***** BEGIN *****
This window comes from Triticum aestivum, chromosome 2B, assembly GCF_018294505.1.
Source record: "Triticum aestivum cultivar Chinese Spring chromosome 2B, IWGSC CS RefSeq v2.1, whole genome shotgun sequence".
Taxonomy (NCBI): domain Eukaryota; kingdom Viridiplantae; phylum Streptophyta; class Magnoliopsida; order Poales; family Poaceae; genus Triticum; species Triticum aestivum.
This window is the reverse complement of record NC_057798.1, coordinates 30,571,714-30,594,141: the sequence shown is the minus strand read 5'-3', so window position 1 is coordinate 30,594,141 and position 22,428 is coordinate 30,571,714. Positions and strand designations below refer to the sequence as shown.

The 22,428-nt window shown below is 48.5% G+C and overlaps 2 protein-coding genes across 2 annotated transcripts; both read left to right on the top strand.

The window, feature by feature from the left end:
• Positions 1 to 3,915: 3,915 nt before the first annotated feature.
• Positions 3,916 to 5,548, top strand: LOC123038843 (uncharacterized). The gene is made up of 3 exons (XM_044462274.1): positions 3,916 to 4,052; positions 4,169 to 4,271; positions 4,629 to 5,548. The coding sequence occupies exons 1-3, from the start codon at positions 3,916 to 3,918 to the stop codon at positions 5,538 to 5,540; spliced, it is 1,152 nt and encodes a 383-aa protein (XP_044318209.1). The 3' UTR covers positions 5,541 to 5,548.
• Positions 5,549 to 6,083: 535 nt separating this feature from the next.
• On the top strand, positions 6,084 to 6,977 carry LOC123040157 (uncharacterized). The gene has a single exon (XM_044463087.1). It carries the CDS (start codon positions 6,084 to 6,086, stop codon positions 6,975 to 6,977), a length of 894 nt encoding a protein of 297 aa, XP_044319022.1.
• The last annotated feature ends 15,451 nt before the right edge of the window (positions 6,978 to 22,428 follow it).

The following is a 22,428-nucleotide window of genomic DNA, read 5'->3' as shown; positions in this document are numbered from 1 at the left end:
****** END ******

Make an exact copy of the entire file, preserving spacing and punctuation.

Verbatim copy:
This window comes from Triticum aestivum, chromosome 2B, assembly GCF_018294505.1.
Source record: "Triticum aestivum cultivar Chinese Spring chromosome 2B, IWGSC CS RefSeq v2.1, whole genome shotgun sequence".
Taxonomy (NCBI): domain Eukaryota; kingdom Viridiplantae; phylum Streptophyta; class Magnoliopsida; order Poales; family Poaceae; genus Triticum; species Triticum aestivum.
This window is the reverse complement of record NC_057798.1, coordinates 30,571,714-30,594,141: the sequence shown is the minus strand read 5'-3', so window position 1 is coordinate 30,594,141 and position 22,428 is coordinate 30,571,714. Positions and strand designations below refer to the sequence as shown.

The 22,428-nt window shown below is 48.5% G+C and overlaps 2 protein-coding genes across 2 annotated transcripts; both read left to right on the top strand.

The window, feature by feature from the left end:
• Positions 1 to 3,915: 3,915 nt before the first annotated feature.
• Positions 3,916 to 5,548, top strand: LOC123038843 (uncharacterized). The gene is made up of 3 exons (XM_044462274.1): positions 3,916 to 4,052; positions 4,169 to 4,271; positions 4,629 to 5,548. The coding sequence occupies exons 1-3, from the start codon at positions 3,916 to 3,918 to the stop codon at positions 5,538 to 5,540; spliced, it is 1,152 nt and encodes a 383-aa protein (XP_044318209.1). The 3' UTR covers positions 5,541 to 5,548.
• Positions 5,549 to 6,083: 535 nt separating this feature from the next.
• On the top strand, positions 6,084 to 6,977 carry LOC123040157 (uncharacterized). The gene has a single exon (XM_044463087.1). It carries the CDS (start codon positions 6,084 to 6,086, stop codon positions 6,975 to 6,977), a length of 894 nt encoding a protein of 297 aa, XP_044319022.1.
• The last annotated feature ends 15,451 nt before the right edge of the window (positions 6,978 to 22,428 follow it).

The following is a 22,428-nucleotide window of genomic DNA, read 5'->3' as shown; positions in this document are numbered from 1 at the left end: